"There existed an exalted and final degree of initiation where the souls of men were not merely freed temporarily from their bodies in a condition of simulated death, in order to prove the truth of survival, after the great change, but where they were actually carried up to the loftiest spheres of being, to the realm of the Creator Himself. In this marvellous experience the finite mind of man was drawn into contact with the infinite mind of his superior divinity. He was able for a brief while to enter into silent, spell-bound communion with the Father of All, and this fleeting contact of incomparable ecstasy was enough to change his entire attitude towards life. He had partaken of the holiest food that exists in life. He had discovered the ineffable ray of Deity which was his true innermost self, and of which the soul-body which survives death was merely the intangible vesture. He was, in verity and fact, born again in the highest sense. He who had thus been initiated became a perfect Adept, and the hieroglyphic texts speak of him as one who could expect the favour of the gods during life and the state of paradise after death.
"Such an experience came with an entrancement which, although outwardly similar, was inwardly completely different from the hypnotic entrancements of the earlier degrees of initiation. No hypnotic power could ever confer it, no magical ceremony could ever evoke it. Only the supreme hierophants, themselves at one with their divinities, their wills bent with his, could by their astonishing divine force arouse the candidate to consciousness of his superior nature. This was the noblest and most impressive revelation then possible to Egyptian man, and still possible, albeit through other ways, to modern man."
| What we're seeking in the trance state is identification with our Higher Self. |
"We must rid our minds of two great delusions--the delusion of the intrinsic reality of the material world and the delusion of the intrinsic reality of the individual self. These two delusions are, as it happens, the fundamental assumptions which underlie the philosophy of popular thought. "The [Perennial] philosophy, like the philosophy of popular thought, takes the reality of the self for granted and places it at the centre of the Universe. But it is a different self. It is a self which transcends our experience of self; a self whose depths and heights, whose mysteries and secrets are unknown, a self with limitless possibilities; a self in whose all-embracing being there is room for Nature, for Man, and for God."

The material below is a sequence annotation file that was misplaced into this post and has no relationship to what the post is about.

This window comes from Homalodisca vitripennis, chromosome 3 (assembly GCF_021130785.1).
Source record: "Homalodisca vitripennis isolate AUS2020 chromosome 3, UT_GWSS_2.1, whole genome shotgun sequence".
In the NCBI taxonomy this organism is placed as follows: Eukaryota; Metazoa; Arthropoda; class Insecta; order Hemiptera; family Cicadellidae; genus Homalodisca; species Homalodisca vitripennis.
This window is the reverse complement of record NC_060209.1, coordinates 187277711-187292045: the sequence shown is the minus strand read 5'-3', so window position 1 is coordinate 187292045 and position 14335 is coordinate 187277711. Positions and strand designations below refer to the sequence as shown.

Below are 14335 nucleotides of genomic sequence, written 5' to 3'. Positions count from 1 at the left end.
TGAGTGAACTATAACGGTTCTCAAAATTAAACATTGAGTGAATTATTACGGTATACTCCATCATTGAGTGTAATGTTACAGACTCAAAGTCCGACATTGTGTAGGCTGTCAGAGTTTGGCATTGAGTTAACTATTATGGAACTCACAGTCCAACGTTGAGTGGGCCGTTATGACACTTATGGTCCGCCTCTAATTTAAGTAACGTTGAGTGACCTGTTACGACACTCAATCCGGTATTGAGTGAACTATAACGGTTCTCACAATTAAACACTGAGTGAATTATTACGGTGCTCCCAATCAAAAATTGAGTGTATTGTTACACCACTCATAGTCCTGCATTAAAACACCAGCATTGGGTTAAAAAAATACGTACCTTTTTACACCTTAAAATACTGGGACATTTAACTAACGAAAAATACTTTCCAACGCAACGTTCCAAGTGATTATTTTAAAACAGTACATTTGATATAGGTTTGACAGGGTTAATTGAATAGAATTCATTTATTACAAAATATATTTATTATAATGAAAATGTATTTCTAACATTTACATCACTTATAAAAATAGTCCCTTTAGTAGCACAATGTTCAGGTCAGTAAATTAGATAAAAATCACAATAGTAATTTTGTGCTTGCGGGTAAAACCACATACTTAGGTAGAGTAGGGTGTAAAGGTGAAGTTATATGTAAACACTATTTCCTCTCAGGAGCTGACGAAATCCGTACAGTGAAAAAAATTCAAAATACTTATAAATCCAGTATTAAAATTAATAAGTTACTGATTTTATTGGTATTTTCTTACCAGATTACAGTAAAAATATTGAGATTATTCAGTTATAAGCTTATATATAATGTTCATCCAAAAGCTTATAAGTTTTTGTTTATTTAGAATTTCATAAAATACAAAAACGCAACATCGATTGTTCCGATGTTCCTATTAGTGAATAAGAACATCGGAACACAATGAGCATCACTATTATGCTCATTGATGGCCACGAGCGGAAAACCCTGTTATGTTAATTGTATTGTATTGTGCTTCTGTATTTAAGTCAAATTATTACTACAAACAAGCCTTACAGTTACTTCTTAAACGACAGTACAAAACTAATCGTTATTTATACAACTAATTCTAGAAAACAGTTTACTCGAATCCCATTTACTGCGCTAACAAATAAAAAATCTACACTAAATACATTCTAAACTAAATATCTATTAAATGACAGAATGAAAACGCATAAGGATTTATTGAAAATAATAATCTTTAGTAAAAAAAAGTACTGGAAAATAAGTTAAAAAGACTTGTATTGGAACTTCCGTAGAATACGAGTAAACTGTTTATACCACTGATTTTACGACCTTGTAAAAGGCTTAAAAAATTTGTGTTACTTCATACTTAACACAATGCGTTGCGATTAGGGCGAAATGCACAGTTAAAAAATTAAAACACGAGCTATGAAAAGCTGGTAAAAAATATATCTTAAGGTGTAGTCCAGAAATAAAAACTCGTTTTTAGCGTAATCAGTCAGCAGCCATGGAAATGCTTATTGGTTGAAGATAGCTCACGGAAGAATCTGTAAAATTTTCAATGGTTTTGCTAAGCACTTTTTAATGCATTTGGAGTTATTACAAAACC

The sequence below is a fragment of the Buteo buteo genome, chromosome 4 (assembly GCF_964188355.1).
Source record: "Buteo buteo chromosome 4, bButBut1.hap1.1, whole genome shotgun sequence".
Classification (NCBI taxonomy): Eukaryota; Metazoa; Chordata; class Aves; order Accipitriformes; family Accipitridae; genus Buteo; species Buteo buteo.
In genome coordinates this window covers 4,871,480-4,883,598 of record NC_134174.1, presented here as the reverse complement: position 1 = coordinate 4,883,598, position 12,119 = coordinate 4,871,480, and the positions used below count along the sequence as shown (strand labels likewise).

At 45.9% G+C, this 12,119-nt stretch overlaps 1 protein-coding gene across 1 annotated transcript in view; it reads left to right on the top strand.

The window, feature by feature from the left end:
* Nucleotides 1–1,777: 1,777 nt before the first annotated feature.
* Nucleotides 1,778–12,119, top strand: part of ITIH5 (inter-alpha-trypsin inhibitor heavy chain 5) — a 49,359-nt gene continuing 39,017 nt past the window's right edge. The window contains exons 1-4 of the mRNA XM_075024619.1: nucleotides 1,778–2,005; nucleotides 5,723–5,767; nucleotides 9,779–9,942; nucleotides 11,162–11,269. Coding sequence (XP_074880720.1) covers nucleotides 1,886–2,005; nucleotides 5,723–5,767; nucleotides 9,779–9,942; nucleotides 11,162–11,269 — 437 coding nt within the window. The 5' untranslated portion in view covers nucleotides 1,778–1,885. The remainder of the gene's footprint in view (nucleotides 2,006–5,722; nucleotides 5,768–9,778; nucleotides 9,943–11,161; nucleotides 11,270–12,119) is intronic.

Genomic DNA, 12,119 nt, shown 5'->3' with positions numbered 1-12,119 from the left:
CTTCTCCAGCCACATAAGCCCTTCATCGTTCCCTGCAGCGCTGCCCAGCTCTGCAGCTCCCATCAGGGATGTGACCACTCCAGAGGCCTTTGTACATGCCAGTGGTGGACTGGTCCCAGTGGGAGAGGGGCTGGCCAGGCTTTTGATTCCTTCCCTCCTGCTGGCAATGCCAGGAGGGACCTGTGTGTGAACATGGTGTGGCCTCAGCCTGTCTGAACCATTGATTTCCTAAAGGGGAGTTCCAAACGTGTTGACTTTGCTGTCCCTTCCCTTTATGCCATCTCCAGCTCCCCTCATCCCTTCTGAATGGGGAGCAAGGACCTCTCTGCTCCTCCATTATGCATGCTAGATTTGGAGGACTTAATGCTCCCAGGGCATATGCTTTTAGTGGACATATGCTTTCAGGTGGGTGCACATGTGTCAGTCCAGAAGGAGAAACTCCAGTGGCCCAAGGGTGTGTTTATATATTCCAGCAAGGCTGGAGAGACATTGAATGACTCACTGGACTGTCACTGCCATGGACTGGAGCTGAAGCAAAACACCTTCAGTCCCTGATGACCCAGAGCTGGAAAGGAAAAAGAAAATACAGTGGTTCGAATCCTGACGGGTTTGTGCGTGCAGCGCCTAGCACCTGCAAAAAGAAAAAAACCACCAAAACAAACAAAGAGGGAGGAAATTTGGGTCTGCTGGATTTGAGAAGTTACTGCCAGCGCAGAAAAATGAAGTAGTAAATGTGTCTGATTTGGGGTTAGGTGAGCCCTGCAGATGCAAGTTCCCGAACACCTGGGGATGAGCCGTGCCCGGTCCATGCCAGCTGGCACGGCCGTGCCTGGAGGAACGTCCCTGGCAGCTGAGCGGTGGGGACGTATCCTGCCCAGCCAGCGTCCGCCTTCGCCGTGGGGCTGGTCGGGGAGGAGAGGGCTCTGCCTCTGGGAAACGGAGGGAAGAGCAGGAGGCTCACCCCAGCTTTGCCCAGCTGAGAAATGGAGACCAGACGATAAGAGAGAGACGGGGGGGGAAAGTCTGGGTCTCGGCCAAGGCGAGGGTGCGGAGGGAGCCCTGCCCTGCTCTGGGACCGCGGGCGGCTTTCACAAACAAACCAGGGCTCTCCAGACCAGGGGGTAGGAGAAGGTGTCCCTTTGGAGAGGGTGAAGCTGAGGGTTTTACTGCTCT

"The [Perennial] philosophy, like the philosophy of popular thought, takes the reality of the self for granted and places it at the centre of the Universe. But it is a different self. It is a self which transcends our experience of self; a self whose depths and heights, whose mysteries and secrets are unknown, a self with limitless possibilities; a self in whose all-embracing being there is room for Nature, for Man, and for God."
"What that subtle being is, of which the whole universe is composed, that is the real, that is the soul, that art thou."|
1 Trance: (Webster's New Collegiate Dictionary, 1974)
2 Brief online history
3 Subtle: Operating in a hidden way; elusive; difficult to understand or distinguish
4 Somnambulism: A deep state of hypnotic trance often characterized by amnesia (loss of memory), positive and negative hallucinations (seeing objects which aren't present and not seeing object that are present), anesthesia (lack of sensation), and the ability to open the eyes and remain in full trance.
5 Hilgard, E. R. (1973). A neodissociation interpetation of pain reduction in hypnosis, Psychological Review, 80, 396-411.
6 See the author's recently published work, The Perennial Tradition
7 Erickson's first paper on hypnosis rejected the then current attitude that hypnosis was a form of cortical inhibition--the cortex went into more or less deep sleep during trance. Erickson argued, on the contrary, that the cortical state in trance was one of intense focusing and concentration, and vastly heightened, but narrowed concentration.
Anch, A. M., Browman, C. P., Mitier, M. M. & Walsh, J. K. (1988). Sleep: A scientific perspective, 96-97. Englewood Cliffs: Prentice Hall.
Barber,T.X. (1969). Hypnosis: A scientific approach. New York: Van Nostrand Reinhold.
Bates, B. L. (1994). Individual differences in response to hypnosis. In J. W. Rhue, S. J. Lynn, & I. Kirsch (Eds.), Handbook of Clinical Hypnosis (pp. 23-54). American Psychological Association, Washington D.C.